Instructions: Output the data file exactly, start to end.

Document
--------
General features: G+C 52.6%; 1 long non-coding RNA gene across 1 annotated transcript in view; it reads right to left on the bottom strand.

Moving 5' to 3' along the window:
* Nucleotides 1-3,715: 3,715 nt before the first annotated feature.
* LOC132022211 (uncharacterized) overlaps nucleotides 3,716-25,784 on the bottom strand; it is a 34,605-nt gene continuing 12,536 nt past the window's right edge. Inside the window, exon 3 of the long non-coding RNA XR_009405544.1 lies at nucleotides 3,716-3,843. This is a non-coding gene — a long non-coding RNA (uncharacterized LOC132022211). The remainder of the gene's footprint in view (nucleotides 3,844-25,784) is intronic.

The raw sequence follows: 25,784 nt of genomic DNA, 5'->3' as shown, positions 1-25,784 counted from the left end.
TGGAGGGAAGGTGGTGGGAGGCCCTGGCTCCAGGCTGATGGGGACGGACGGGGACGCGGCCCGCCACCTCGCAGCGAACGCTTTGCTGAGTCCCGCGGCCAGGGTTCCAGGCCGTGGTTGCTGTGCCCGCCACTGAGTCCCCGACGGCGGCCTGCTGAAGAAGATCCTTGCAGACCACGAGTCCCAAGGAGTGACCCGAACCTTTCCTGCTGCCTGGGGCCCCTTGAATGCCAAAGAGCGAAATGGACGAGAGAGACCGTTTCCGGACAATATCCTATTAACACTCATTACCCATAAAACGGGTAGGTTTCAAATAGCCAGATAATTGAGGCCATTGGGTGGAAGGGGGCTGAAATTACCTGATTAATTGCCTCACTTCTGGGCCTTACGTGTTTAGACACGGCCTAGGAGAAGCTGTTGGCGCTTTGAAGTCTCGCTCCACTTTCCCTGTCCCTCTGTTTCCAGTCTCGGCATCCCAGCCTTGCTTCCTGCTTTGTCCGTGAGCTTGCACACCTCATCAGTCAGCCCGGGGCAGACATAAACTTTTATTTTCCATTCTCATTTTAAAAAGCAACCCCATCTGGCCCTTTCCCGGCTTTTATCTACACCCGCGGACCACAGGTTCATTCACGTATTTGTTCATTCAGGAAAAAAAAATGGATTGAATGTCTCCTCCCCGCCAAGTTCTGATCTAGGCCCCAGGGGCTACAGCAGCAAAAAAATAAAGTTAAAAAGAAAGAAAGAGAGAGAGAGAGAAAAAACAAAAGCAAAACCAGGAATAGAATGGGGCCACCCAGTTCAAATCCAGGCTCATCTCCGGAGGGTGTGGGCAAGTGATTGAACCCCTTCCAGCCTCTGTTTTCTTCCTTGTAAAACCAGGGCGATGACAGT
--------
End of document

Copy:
General features: G+C 52.6%; 1 long non-coding RNA gene across 1 annotated transcript in view; it reads right to left on the bottom strand.

Moving 5' to 3' along the window:
* Nucleotides 1-3,715: 3,715 nt before the first annotated feature.
* LOC132022211 (uncharacterized) overlaps nucleotides 3,716-25,784 on the bottom strand; it is a 34,605-nt gene continuing 12,536 nt past the window's right edge. Inside the window, exon 3 of the long non-coding RNA XR_009405544.1 lies at nucleotides 3,716-3,843. This is a non-coding gene — a long non-coding RNA (uncharacterized LOC132022211). The remainder of the gene's footprint in view (nucleotides 3,844-25,784) is intronic.

The raw sequence follows: 25,784 nt of genomic DNA, 5'->3' as shown, positions 1-25,784 counted from the left end.
TGGAGGGAAGGTGGTGGGAGGCCCTGGCTCCAGGCTGATGGGGACGGACGGGGACGCGGCCCGCCACCTCGCAGCGAACGCTTTGCTGAGTCCCGCGGCCAGGGTTCCAGGCCGTGGTTGCTGTGCCCGCCACTGAGTCCCCGACGGCGGCCTGCTGAAGAAGATCCTTGCAGACCACGAGTCCCAAGGAGTGACCCGAACCTTTCCTGCTGCCTGGGGCCCCTTGAATGCCAAAGAGCGAAATGGACGAGAGAGACCGTTTCCGGACAATATCCTATTAACACTCATTACCCATAAAACGGGTAGGTTTCAAATAGCCAGATAATTGAGGCCATTGGGTGGAAGGGGGCTGAAATTACCTGATTAATTGCCTCACTTCTGGGCCTTACGTGTTTAGACACGGCCTAGGAGAAGCTGTTGGCGCTTTGAAGTCTCGCTCCACTTTCCCTGTCCCTCTGTTTCCAGTCTCGGCATCCCAGCCTTGCTTCCTGCTTTGTCCGTGAGCTTGCACACCTCATCAGTCAGCCCGGGGCAGACATAAACTTTTATTTTCCATTCTCATTTTAAAAAGCAACCCCATCTGGCCCTTTCCCGGCTTTTATCTACACCCGCGGACCACAGGTTCATTCACGTATTTGTTCATTCAGGAAAAAAAAATGGATTGAATGTCTCCTCCCCGCCAAGTTCTGATCTAGGCCCCAGGGGCTACAGCAGCAAAAAAATAAAGTTAAAAAGAAAGAAAGAGAGAGAGAGAGAAAAAACAAAAGCAAAACCAGGAATAGAATGGGGCCACCCAGTTCAAATCCAGGCTCATCTCCGGAGGGTGTGGGCAAGTGATTGAACCCCTTCCAGCCTCTGTTTTCTTCCTTGTAAAACCAGGGCGATGACAGT